And in the 50s I'm sure they were looking back to pre-war days.
Riding a bike through a city is like navigating the collective neural pathways of a vast global mind.

ian

  • not a woman, not an american, not a vampire
Re: Journeys with no safe bike option
« Reply #41 on: 07 April, 2021, 09:48:16 am »
Surely in the 70s and 80s it was all race bikes (or pretend race). It was that or your great-uncle's sit up and beg Raleigh three speed (great transport round town, mind).

In the 90s, at least, I was bouncing across the many cobbles of Edinburgh on a second-hand Raleigh Arena replete with vestigial mudguards and suicide levers. From the patina of rust, I'd hazard it had been around for the while before it came into my possession. Had its tyres slashed by the mad GP upstairs. Justice was subsequently served. Long story.
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Re: Journeys with no safe bike option
« Reply #42 on: 07 April, 2021, 01:04:36 pm »
When I first lived in London I wold often cycle down to see my parents in Southend after work, cycling back the next morning, using the A127 and A12. The volume and speed/aggression of traffic on them both now renders them unrideable and the most direct alternative, the A13, is also now, in effect, a motorway.

There are other options - looping north, through Stock, or going south of the river to Gravesend and taking the ferry across to Tilbury -  but both add considerable distance and neither are particularly enjoyable.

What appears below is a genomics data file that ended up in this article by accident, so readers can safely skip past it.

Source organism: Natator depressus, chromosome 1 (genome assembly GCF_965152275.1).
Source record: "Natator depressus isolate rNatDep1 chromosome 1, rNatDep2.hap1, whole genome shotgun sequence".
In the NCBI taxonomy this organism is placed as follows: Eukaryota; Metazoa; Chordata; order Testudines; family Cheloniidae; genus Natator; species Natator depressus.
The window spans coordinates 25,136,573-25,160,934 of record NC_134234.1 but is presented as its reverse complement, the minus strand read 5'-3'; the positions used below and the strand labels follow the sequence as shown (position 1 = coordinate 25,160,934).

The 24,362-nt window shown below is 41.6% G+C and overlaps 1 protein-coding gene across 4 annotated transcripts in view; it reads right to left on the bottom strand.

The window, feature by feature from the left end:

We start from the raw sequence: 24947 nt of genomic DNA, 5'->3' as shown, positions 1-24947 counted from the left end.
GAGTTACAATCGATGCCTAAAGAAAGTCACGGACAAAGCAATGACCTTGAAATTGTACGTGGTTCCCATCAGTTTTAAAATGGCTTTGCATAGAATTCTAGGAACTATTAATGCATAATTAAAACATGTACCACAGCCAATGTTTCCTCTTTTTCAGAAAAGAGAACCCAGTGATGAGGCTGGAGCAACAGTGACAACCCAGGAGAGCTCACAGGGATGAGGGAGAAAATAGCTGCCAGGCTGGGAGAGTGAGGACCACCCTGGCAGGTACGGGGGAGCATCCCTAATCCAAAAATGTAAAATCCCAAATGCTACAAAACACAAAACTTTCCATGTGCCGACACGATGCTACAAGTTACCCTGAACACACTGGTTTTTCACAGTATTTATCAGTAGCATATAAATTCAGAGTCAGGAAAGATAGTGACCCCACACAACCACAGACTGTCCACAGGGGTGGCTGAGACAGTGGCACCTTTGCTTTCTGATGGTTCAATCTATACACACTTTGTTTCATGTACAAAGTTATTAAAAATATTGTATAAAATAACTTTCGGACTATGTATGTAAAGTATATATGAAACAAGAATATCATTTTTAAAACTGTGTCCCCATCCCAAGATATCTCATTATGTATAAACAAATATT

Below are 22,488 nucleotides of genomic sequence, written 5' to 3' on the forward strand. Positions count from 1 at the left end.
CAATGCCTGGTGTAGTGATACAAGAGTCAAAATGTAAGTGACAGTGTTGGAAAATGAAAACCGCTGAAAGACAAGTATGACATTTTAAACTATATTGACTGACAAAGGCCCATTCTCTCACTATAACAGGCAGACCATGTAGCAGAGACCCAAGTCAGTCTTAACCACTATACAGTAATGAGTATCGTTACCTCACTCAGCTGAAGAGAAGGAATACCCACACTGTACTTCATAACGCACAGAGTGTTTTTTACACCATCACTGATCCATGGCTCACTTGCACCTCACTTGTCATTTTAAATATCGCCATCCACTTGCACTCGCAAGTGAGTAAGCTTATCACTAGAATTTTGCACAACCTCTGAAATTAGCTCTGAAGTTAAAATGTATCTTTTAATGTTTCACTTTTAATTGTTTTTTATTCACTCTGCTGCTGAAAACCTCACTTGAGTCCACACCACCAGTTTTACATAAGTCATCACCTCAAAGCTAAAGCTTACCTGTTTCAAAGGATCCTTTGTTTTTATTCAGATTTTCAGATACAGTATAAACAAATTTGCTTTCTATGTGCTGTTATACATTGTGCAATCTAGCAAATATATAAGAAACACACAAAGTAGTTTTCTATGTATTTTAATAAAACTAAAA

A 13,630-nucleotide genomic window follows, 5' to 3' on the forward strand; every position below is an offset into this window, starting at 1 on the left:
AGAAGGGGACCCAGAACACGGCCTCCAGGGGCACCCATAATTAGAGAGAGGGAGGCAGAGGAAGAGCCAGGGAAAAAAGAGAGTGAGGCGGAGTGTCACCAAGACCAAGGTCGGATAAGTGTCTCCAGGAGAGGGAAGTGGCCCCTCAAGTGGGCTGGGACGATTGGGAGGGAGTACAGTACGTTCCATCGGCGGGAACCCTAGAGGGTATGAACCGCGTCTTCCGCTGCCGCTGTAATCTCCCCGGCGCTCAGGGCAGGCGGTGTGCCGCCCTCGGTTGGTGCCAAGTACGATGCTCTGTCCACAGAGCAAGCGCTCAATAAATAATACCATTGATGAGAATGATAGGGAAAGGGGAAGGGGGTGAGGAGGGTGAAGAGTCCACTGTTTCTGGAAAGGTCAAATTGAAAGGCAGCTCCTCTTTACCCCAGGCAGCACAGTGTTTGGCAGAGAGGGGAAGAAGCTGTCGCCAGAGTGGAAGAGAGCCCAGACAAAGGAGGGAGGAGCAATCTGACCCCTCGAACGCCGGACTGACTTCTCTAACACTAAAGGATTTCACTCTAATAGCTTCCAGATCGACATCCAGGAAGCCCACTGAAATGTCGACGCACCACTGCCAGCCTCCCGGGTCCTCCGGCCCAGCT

So, the only time I cycle to my parents' house now is when I call in after the Fridays' ride down to Southend.

I've done the A127 before, it is one of the first main roads with a dedicated cycle lane alongside it.  Not ridden it in years though so not sure how much still exists.   My great grandfather helped build it after being wounded in WW1.


As for the A13, I've done the Southend<->Dartford section many times, but using the old A13 route that is just south of it.   Nice and fine.    Not sure though the options of London<->Dartford crossing as I've never had to do that (although a quick google suggests that the A1306 may be ok?)

Re: Journeys with no safe bike option
« Reply #43 on: 07 April, 2021, 01:20:42 pm »
Surely in the 70s and 80s it was all race bikes (or pretend race). It was that or your great-uncle's sit up and beg Raleigh three speed (great transport round town, mind).
No cycle farcilities back then, though.
And Darkness and Decay and the Coronavirus held illimitable dominion over all.

Re: Journeys with no safe bike option
« Reply #44 on: 07 April, 2021, 09:32:56 pm »
Exactly. Building of bike routes on any scale coincided roughly, though whether causally I'm not sure, with the mountain-bike boom, and the relevant authorities just assumed that everyone had a mountain bike and so could ride on rough paths easily.